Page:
This page of the book is from "The New Student's Reference Work: Volume 3" by Chandler B. Beach, Frank Morton McMurry and others.
cians in a variety of circumstances, of which the most important are cases of sudden and accidental death and cases of illness in which the nature of the disease could not be determined.
Post-Office, the department of government whose business it is to convey letters, papers, books and small parcels of merchandise. It is so called from the posts established along the roads of the Roman empire where couriers were placed in readiness for conveying news and dispatches. Some other ancient countries had similar posts; but in all cases they were for government service only, the carrying of private letters or dispatches being no part of their duties. The beginning of a postal service in the United States dates from 1639, when a house in Boston was employed for the receipt and delivery of letters for or from beyond the seas. In 1672 the government of New York colony established "a post to go monthly from New York to Boston;" and in 1702 it was changed to a fortnightly one. A general post-office was established in Virginia in 1692 and in Philadelphia in 1693. A deputy postmaster-general for America was appointed in 1692 ; and by an act of parliament in 1710 he was directed to keep his principal office in New York, "and other chief offices in some convenient place or places in other of her majesty's provinces or colonies in America" The system, however, was a comparative failure until Benjamin Franklin became postmaster-general in 1753. Franklin filled this office until 1774 with such ability and efficiency that when he was removed the net revenue of the department exceeded $15,000.
In 1789, when the new Federal government was organized, the post-offices in the 13 states numbered only about 75. The following table will show the progress during a little more than the first century of our history :
Expenditures exceed the receipts. This is due to the fact that the postage on papers, books etc. is so low that they must necessarily be carried at a loss and also to improvements in the service from year to year. Some idea of the vast business may be obtained from the total number of letters, papers etc. carried in 1910: 13,883,431,326 pieces.
*The decrease in offices is due to the introduction of rural free-delivery.
From the organization of the post-office department until 1816 the rate of postage on letters varied, according to distance, from eight to 25 cents. In 1816 these rates were so changed as to vary from 6^ cents to 25 cents; and in 1845 the rate was reduced to five cents for each letter not exceeding one half ounce in weight and five cents for each additional half ounce or fraction thereof, carried under 300 miles; over 300 miles 10 cents. In 1851 the rate was made three cents for all distances under 3,000 miles, if prepaid, and five cents if paid on delivery. In 1855 a law was passed requiring all letters to be prepaid; and in 1863 the rate was made uniform to all offices in the United States; and by act of congress, approved March 3, 1885, the rate was reduced to two cents for each ounce or fraction thereof, carried to any part of the United States or territories. The same rate is charged for drop-letters where there is free delivery by carriers; where there is no s .ch delivery, only one cent is charged.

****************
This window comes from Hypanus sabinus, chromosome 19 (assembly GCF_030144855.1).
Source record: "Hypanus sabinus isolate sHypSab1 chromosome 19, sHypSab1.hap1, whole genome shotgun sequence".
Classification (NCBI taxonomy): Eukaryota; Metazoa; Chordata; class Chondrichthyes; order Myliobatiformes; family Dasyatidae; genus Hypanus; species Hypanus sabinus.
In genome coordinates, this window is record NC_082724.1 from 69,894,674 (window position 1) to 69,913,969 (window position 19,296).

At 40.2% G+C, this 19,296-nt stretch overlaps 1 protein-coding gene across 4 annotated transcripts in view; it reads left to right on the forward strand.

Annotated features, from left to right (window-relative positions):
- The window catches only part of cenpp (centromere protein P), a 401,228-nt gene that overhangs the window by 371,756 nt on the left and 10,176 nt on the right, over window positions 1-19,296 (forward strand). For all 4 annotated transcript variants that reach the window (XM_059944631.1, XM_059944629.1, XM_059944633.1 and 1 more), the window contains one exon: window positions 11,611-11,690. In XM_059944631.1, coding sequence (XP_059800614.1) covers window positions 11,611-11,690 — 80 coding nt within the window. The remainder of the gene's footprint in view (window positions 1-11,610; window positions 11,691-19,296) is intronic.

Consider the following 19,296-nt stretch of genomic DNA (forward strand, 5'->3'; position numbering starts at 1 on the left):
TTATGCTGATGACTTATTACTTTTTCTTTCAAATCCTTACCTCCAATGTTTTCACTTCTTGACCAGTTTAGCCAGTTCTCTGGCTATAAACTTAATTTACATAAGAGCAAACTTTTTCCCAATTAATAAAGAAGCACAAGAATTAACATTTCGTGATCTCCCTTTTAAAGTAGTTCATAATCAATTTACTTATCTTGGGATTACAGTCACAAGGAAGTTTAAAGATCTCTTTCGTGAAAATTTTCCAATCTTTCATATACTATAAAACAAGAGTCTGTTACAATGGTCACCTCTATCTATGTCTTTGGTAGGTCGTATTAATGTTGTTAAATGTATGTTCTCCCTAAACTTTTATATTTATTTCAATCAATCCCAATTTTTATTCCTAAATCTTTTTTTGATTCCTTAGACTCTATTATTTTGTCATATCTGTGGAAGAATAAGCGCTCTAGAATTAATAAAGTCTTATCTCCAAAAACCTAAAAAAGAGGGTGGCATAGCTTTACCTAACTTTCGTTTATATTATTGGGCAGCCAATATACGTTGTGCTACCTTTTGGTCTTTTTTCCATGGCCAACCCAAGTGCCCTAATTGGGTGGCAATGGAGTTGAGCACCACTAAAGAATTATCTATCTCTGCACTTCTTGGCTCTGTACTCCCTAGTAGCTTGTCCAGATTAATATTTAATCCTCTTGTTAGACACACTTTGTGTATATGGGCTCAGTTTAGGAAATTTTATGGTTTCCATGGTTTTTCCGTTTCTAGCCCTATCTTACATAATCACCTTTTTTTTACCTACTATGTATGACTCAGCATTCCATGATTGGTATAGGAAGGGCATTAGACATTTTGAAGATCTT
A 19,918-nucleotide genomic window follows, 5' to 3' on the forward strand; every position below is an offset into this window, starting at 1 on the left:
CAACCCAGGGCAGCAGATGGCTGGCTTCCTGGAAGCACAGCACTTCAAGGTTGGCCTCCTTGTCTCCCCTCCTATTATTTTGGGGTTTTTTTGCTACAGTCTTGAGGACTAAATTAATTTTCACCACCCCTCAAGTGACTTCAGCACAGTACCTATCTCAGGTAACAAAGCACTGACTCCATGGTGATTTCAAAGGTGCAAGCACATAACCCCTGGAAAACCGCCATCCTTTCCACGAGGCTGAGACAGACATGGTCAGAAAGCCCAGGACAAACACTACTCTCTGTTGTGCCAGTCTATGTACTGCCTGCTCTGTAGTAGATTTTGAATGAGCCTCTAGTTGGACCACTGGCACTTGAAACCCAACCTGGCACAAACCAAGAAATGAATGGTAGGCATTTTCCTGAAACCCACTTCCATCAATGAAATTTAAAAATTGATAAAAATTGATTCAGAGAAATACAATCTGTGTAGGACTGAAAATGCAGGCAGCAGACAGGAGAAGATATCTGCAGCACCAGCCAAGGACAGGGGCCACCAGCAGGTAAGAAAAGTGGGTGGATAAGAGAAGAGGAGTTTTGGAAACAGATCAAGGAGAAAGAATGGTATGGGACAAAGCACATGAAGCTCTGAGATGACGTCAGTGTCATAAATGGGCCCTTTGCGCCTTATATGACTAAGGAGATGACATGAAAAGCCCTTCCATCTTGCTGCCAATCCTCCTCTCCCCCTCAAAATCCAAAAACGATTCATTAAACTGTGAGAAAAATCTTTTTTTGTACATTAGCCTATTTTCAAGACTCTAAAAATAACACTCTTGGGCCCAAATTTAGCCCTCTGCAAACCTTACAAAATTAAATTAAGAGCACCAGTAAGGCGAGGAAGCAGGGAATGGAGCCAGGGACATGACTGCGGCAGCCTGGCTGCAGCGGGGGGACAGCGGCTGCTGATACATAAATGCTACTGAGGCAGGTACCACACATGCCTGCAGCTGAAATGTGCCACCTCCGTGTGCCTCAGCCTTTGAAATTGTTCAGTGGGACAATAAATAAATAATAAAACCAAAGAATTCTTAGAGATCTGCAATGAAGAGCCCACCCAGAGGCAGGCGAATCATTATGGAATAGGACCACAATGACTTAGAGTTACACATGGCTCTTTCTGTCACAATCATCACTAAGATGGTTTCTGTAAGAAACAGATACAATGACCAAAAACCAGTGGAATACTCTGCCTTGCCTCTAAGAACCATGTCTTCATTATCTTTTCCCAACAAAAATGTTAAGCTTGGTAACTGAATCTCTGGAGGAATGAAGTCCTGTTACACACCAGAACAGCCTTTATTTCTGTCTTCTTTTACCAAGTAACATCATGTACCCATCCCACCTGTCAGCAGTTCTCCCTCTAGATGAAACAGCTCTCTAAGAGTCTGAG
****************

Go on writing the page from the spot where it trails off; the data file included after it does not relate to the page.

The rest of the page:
Mailable matter is divided into four classes, of which letters and any matter sealed against inspection constitute the first. The second c ass embraces newspapers and all other periodicals issued reg larly at least four times a year. The postage on matter of this class is one cent a pound, except that such periodicals may be sent to actual subscribers, living in the county where they are published, free of postage. Matter in the third class includes books, transient newspapers an 1, in general, all printed matter, not issued periodically; it also extends to proof-sheets and manuscript copy accompanying the same and, in general, to any paper, cardboard or parchment on which an impression has been made by printing or other mechanical process, except the copying press or typewriter. The postage on matter of this class is one cent for each two ounces or fractional part thereof. The fourth class includes articles of merchandise and, in general, all mailable matter not belonging 1 y its nature to either of the other three classes, and the rat», charged on it is one cent an ounce. The limit of weight is four pounds. Matter belonging to th: first, third or fourth class may be registered on payment of eight cents in addition to the postage. In 1864 the money-order system was established at the leading post-offices, and has proved a great convenience. The following are the rates: For sums not exceeding $2.50, three cents; not exceeding $5, five cents, over $5 and not exceeding $10, eight cents; over $10 and not exceeding $20, 10 cents; over $20 and not exceeding $30, 12 cents; over $30 and not exceeding $40, 15 cents; over $40 and not exceeding $50, 18 cents; over $50 and not exceeding $60, 20 cents; over $60 and not exceeding $75, 25 cents; over $75 and not exceeding $100, 30 cents. A single